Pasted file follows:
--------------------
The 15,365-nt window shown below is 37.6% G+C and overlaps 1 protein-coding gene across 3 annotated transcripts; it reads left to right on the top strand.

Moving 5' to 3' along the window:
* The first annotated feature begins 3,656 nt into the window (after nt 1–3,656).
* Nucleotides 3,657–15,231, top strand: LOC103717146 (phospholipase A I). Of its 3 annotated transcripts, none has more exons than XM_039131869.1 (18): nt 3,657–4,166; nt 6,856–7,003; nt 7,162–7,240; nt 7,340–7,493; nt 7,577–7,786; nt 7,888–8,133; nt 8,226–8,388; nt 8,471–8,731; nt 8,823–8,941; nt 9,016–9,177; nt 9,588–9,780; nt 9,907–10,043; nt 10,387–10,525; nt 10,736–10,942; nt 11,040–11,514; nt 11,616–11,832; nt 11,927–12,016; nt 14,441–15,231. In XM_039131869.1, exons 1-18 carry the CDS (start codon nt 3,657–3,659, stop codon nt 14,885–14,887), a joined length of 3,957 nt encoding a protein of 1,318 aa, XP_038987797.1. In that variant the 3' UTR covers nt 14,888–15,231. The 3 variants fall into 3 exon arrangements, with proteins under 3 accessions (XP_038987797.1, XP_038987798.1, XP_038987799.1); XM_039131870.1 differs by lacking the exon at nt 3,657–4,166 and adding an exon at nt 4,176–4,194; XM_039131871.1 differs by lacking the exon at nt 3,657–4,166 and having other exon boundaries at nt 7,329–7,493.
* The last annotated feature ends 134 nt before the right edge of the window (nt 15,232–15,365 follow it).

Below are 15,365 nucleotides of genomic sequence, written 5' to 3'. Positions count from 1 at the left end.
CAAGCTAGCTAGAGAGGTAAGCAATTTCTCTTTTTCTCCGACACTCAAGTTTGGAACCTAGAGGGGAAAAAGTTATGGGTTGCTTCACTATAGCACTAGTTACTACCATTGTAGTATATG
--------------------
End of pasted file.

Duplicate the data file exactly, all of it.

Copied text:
The 15,365-nt window shown below is 37.6% G+C and overlaps 1 protein-coding gene across 3 annotated transcripts; it reads left to right on the top strand.

Moving 5' to 3' along the window:
* The first annotated feature begins 3,656 nt into the window (after nt 1–3,656).
* Nucleotides 3,657–15,231, top strand: LOC103717146 (phospholipase A I). Of its 3 annotated transcripts, none has more exons than XM_039131869.1 (18): nt 3,657–4,166; nt 6,856–7,003; nt 7,162–7,240; nt 7,340–7,493; nt 7,577–7,786; nt 7,888–8,133; nt 8,226–8,388; nt 8,471–8,731; nt 8,823–8,941; nt 9,016–9,177; nt 9,588–9,780; nt 9,907–10,043; nt 10,387–10,525; nt 10,736–10,942; nt 11,040–11,514; nt 11,616–11,832; nt 11,927–12,016; nt 14,441–15,231. In XM_039131869.1, exons 1-18 carry the CDS (start codon nt 3,657–3,659, stop codon nt 14,885–14,887), a joined length of 3,957 nt encoding a protein of 1,318 aa, XP_038987797.1. In that variant the 3' UTR covers nt 14,888–15,231. The 3 variants fall into 3 exon arrangements, with proteins under 3 accessions (XP_038987797.1, XP_038987798.1, XP_038987799.1); XM_039131870.1 differs by lacking the exon at nt 3,657–4,166 and adding an exon at nt 4,176–4,194; XM_039131871.1 differs by lacking the exon at nt 3,657–4,166 and having other exon boundaries at nt 7,329–7,493.
* The last annotated feature ends 134 nt before the right edge of the window (nt 15,232–15,365 follow it).

Below are 15,365 nucleotides of genomic sequence, written 5' to 3'. Positions count from 1 at the left end.
CAAGCTAGCTAGAGAGGTAAGCAATTTCTCTTTTTCTCCGACACTCAAGTTTGGAACCTAGAGGGGAAAAAGTTATGGGTTGCTTCACTATAGCACTAGTTACTACCATTGTAGTATATG